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Song Andean music
Land of winds > Music > Song | Issue 02. Sep.-Oct.2010
By Edgardo Civallero | Sara Plaza

Chay calle
(Tradicional. En “Niño travieso”, Alejandro Cámara y el grupo Sayubú, 1998).

“Chay calle” (This street) is a traditional huayno sung in Quechua language which describes the odyssey of a drunk in a canteen. The version included below is performed by Alejandro Cámara, eminent Bolivian charango player and current leader of the band Grupo Semilla. The following video features the latter, though Cámara first recorded this song with the band Grupo Sayubú.

Chay chiqan callepi / un sillanisqapi / tomarisarqani. / Mana riqsispalla / uj cholita / enamorakuwan. / Creerichiqti / anillitunta / jaywaykapuwan. / “Casarakusunchiq, / papito” nispa / much’aykakapuwan.
Aqha tomachispa / ripusunchiq nispa / machaykuchiwasqa (chirqani). / Machaykuchiytawan / qullqiyta urqhuspa / chinkarikapusqa. / Riqcharinaypaq / mana qullqiyuq, / wayra bolsillo, / pachan kantinapi / aqha ch’akimanta wañuspa.

In this (straight) street / on a “seat” / I was drinking (just a little bit). / Not knowing me (not having seen me before) / a young woman / fell in love with me. / After making me believe her love was true / her little ring / she gave me. / “I’ll marry you, / honey-bunch” she told me / (and next) stole a kiss from me.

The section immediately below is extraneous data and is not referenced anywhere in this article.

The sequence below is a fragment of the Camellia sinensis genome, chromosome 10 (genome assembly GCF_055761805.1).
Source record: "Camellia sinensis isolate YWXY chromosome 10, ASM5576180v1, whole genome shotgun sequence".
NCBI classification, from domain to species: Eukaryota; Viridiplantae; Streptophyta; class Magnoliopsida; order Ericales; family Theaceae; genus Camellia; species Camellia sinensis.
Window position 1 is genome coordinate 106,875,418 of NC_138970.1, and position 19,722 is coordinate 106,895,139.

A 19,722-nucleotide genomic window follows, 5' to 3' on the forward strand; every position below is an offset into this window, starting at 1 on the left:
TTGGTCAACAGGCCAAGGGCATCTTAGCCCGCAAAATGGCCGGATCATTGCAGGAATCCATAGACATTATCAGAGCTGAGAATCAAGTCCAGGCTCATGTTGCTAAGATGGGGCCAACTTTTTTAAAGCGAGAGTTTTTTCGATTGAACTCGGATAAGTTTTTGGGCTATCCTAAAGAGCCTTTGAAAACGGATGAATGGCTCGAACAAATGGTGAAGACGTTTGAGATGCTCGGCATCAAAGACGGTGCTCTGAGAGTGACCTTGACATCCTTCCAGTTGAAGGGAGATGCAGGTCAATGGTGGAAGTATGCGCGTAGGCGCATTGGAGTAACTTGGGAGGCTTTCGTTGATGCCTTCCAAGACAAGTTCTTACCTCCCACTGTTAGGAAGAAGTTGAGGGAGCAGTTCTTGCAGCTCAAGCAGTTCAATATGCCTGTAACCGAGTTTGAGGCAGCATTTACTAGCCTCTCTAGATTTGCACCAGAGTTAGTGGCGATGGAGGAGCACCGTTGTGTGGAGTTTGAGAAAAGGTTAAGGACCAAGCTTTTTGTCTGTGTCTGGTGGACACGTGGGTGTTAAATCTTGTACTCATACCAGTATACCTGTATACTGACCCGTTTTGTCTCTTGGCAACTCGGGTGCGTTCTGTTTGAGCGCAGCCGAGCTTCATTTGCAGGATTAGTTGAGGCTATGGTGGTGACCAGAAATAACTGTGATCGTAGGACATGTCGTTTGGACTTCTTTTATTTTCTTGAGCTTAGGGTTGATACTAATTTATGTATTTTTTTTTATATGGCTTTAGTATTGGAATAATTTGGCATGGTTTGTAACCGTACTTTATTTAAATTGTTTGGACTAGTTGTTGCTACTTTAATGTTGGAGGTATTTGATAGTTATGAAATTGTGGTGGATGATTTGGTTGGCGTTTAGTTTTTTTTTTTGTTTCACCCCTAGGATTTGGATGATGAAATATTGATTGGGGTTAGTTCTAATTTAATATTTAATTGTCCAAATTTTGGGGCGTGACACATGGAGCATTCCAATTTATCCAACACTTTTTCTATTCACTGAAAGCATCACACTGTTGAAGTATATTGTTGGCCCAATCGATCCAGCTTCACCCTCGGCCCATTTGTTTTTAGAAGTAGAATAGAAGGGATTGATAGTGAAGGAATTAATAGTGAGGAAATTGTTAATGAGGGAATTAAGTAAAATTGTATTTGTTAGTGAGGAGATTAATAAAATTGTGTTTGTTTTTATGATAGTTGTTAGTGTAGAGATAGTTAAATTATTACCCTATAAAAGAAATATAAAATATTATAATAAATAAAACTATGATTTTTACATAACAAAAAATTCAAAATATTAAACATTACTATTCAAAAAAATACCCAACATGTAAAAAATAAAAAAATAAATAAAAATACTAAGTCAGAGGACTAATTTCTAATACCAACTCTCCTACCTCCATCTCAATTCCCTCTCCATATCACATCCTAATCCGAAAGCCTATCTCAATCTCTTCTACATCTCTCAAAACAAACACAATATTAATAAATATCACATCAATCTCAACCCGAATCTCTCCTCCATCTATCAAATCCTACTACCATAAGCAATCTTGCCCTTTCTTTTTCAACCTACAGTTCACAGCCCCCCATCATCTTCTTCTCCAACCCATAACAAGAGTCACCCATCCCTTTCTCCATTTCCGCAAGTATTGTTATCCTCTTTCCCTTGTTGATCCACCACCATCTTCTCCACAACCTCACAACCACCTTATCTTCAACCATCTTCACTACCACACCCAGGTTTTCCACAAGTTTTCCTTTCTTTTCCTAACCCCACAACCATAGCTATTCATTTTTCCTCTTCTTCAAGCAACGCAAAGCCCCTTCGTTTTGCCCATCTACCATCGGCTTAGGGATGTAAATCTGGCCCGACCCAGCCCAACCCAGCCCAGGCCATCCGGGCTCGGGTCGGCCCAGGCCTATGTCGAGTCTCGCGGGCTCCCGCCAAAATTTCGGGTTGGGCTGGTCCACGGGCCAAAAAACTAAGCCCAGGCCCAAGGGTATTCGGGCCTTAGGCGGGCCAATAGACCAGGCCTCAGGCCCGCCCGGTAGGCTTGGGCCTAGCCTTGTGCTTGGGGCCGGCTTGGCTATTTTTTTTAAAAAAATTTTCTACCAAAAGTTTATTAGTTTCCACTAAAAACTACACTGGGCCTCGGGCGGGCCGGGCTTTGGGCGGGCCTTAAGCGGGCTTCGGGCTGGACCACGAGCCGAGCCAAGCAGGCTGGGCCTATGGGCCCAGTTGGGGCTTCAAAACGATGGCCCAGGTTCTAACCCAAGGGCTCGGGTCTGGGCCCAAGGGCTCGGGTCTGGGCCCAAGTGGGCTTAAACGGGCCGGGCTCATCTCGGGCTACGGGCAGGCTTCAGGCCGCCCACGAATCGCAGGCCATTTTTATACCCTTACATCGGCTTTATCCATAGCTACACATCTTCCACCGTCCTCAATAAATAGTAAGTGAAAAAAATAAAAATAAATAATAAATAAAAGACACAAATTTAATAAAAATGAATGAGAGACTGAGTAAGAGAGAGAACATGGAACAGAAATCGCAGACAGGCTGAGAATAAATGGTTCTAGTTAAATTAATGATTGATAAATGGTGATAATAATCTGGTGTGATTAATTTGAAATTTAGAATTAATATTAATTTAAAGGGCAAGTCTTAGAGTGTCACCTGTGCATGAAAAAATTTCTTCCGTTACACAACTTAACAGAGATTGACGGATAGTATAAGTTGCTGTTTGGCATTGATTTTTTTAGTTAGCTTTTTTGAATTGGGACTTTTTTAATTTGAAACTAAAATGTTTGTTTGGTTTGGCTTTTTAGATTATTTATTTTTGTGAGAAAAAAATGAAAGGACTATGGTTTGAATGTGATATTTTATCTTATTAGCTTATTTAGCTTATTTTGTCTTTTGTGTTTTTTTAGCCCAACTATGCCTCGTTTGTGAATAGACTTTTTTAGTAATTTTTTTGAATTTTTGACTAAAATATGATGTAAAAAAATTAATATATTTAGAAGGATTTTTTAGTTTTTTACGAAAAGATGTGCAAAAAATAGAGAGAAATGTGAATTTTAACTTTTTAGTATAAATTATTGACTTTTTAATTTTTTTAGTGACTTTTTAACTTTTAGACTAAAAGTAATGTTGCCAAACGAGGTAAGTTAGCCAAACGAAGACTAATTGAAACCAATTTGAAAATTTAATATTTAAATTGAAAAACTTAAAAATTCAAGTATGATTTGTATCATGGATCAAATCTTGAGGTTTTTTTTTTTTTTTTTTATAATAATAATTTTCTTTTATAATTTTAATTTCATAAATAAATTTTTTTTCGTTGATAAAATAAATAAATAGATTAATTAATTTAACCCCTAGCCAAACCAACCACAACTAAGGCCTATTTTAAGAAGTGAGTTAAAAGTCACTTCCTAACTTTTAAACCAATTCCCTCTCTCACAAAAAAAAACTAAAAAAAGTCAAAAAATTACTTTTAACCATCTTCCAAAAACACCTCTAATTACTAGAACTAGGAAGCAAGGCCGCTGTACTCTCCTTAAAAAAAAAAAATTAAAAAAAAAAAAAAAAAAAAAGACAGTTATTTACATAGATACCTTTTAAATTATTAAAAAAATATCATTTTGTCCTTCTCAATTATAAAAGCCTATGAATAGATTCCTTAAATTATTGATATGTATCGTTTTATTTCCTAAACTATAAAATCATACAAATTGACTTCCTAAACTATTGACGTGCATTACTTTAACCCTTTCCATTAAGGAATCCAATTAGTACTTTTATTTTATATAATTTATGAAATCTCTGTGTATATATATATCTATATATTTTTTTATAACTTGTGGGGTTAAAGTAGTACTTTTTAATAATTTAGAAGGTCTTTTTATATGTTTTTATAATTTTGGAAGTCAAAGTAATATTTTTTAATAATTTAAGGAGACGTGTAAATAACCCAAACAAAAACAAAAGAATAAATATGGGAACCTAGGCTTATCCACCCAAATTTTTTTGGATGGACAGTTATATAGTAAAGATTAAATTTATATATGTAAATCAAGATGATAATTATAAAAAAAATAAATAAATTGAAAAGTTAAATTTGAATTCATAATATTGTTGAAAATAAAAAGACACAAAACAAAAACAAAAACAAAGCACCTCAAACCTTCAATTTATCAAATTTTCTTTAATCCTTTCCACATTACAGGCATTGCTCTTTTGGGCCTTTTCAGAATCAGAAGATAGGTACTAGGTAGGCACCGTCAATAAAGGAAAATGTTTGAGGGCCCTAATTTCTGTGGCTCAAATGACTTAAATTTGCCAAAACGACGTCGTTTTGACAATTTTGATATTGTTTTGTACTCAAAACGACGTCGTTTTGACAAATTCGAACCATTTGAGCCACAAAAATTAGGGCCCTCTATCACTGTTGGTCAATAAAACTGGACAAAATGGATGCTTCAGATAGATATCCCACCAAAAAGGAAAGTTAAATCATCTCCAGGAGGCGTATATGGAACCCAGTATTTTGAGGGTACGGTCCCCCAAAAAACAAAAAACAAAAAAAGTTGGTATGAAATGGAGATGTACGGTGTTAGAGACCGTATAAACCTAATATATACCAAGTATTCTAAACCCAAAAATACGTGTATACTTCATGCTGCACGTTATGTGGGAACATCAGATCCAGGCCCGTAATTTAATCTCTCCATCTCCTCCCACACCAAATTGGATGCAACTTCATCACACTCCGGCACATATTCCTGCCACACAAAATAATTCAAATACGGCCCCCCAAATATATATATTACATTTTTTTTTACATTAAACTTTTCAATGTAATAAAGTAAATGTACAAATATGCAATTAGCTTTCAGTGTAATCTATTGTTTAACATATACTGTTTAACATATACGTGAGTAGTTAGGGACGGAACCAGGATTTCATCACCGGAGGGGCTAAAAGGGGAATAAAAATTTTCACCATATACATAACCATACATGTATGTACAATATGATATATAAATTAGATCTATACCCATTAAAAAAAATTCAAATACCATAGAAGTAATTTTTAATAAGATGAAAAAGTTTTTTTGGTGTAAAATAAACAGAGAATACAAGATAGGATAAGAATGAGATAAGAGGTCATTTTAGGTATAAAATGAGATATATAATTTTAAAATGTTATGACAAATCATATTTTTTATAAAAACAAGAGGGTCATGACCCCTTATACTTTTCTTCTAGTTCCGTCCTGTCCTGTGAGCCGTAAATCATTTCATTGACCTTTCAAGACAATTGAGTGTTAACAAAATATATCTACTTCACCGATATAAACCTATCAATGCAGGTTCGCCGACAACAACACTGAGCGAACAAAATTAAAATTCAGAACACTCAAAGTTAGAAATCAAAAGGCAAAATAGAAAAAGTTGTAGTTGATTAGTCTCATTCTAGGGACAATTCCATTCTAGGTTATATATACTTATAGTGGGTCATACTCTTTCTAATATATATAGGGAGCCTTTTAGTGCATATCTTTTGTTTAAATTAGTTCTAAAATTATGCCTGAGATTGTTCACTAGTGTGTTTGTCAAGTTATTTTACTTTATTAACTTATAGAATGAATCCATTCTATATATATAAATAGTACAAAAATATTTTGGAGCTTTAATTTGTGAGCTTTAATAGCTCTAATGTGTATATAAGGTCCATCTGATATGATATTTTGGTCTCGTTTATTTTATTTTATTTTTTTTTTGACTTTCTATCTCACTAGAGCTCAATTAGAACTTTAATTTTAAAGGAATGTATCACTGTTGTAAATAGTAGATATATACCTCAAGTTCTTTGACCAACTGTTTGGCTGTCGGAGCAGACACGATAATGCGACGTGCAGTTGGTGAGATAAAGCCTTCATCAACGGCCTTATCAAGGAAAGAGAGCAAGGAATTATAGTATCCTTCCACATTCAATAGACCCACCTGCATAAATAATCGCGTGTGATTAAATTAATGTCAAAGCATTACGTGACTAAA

Insisting on me drinking chicha, / and telling me “We’ll leave” / she got me to get drunk. / Once she made me drunk / took my money (out of my pocket) / and made it disappear, as easily as that. / And I awoke / without money, / empty pocket, / in the same canteen as ever / dying of chicha hangover.

NOTE: The differences in Quechua pronunciation between men and women in the video are remarkable, what can be due to either ignorance of the language or geographical influences. The latter being the cause for the different dialects or varieties of Quechua.

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